1. "Zimmerman took a series of stupid actions that night." We're not even sure of all the actions Zimmerman took that night. In retrospect, his actions ended up with tragedy, but what made them "stupid"?

      2. Zimmerman "wound up killing an innocent kid." Martin wasn't a "kid"; he was a minor, 17 years old. Although we don't know exactly what happened in the last minutes of his life, from what we do know, death seems tragically excessive for the worst he could have done. But was he innocent of contributing to the circumstances? This is important for the legal half of the issues.

      3. "Zimmerman was a pussy and a coward." And you know this how?

      4. "He gets in a fist fight and shoots a person in the heart because he needed a bandaid." There's evidence that Zimmerman got hit, but is it really a "fist fight" if he didn't punch back? Did he? Martin was shot in the heart, but did Zimmerman shoot him in retaliation for minor wounds. Or was it fear or panic or a blunder?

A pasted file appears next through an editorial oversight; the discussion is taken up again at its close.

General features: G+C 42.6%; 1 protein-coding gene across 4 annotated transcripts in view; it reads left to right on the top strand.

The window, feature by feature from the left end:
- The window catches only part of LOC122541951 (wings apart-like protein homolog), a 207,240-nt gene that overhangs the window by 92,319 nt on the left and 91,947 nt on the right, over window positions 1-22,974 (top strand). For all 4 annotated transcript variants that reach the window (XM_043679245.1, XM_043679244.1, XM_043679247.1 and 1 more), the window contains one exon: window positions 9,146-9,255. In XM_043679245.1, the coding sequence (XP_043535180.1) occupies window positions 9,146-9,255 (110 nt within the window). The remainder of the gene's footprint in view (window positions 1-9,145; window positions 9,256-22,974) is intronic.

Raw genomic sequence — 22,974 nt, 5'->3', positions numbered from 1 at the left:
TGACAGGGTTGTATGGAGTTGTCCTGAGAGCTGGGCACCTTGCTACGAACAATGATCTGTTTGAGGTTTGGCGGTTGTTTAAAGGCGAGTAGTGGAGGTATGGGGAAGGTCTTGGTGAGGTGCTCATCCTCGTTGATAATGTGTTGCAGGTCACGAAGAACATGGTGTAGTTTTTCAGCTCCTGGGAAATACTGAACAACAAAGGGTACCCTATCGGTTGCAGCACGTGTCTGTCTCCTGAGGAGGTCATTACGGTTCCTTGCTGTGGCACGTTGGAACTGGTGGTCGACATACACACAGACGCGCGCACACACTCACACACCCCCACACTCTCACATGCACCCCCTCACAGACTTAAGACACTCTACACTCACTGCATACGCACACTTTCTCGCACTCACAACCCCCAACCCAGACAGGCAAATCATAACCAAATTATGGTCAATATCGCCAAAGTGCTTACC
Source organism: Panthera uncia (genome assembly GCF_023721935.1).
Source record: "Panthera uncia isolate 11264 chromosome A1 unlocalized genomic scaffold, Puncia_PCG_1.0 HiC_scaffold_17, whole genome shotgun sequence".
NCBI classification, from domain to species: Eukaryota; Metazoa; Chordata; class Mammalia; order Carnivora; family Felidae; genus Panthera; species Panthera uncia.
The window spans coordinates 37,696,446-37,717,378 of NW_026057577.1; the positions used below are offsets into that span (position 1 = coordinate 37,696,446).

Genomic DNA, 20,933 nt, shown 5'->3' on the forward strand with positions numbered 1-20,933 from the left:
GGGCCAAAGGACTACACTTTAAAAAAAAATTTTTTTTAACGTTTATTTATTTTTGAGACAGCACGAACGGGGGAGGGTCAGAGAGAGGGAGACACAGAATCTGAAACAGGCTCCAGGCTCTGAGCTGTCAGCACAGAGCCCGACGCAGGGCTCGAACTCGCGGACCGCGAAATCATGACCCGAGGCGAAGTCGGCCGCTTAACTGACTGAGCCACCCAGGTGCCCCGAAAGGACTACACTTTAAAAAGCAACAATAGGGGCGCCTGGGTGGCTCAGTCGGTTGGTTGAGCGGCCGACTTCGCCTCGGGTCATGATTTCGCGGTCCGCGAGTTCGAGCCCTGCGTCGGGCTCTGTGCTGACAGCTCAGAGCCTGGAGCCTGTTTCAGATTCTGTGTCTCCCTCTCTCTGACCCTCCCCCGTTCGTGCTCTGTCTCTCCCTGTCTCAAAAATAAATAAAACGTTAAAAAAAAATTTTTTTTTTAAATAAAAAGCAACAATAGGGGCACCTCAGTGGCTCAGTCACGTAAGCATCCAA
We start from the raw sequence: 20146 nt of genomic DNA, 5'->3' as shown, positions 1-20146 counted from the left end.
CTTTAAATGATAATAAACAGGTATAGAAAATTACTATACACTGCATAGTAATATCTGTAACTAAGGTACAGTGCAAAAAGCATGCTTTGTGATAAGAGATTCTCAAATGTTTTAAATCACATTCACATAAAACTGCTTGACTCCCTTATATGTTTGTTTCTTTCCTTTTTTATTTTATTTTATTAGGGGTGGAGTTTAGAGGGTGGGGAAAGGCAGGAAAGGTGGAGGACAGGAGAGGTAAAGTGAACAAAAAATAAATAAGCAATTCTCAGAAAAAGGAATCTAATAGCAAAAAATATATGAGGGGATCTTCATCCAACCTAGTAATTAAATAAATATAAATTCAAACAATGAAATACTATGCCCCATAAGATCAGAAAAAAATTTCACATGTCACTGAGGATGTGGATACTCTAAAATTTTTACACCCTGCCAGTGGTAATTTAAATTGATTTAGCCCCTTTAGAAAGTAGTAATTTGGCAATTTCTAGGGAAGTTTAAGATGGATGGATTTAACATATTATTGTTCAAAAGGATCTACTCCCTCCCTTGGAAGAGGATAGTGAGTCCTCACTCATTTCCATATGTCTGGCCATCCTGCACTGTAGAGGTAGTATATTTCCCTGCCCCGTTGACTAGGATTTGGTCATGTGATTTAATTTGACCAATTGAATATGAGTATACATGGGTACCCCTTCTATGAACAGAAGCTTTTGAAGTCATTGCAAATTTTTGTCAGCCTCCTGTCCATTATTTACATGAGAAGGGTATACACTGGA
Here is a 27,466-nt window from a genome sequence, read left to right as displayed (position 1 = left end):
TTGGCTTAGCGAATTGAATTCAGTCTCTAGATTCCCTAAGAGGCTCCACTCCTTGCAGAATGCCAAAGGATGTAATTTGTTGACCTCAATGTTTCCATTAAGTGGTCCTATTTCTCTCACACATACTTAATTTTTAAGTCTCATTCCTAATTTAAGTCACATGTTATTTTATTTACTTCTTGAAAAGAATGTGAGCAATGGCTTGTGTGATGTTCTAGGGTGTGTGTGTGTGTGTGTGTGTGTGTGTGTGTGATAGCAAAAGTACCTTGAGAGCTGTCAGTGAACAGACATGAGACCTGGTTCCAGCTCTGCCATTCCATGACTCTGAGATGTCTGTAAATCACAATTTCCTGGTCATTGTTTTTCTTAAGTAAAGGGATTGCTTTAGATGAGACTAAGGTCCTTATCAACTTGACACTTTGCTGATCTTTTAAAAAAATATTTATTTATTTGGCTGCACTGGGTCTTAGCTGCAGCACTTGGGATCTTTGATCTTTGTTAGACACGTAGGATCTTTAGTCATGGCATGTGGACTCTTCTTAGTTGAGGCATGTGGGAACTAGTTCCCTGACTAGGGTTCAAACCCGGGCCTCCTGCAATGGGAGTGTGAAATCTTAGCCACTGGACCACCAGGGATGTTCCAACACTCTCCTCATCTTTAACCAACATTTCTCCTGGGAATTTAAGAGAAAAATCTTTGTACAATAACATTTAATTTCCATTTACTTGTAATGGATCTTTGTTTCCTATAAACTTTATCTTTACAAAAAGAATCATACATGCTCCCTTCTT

You're treated dismissively here because you don't check your words against what we know about the incident. Here's a test: "loaded weapon with a bullet chambered" is a phrase that satisfies a lot of narrative. The gun was certainly loaded. How do you know a bullet was chambered? That is not a rhetorical question.

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    15. You know, you can take your condescending lectures and stick them where the sun don't shine.

      I know a bullet was chambered from the testimony of

      "Amy Siewert, a Florida Department of Law Enforcement firearms analyst, was the last witness to testify before lunch. She exhibited the 9-millimeter semiautomatic handgun that Zimmerman carried, and testified that Zimmerman had a full magazine and a bullet in the chamber when he fired the shot that killed Martin."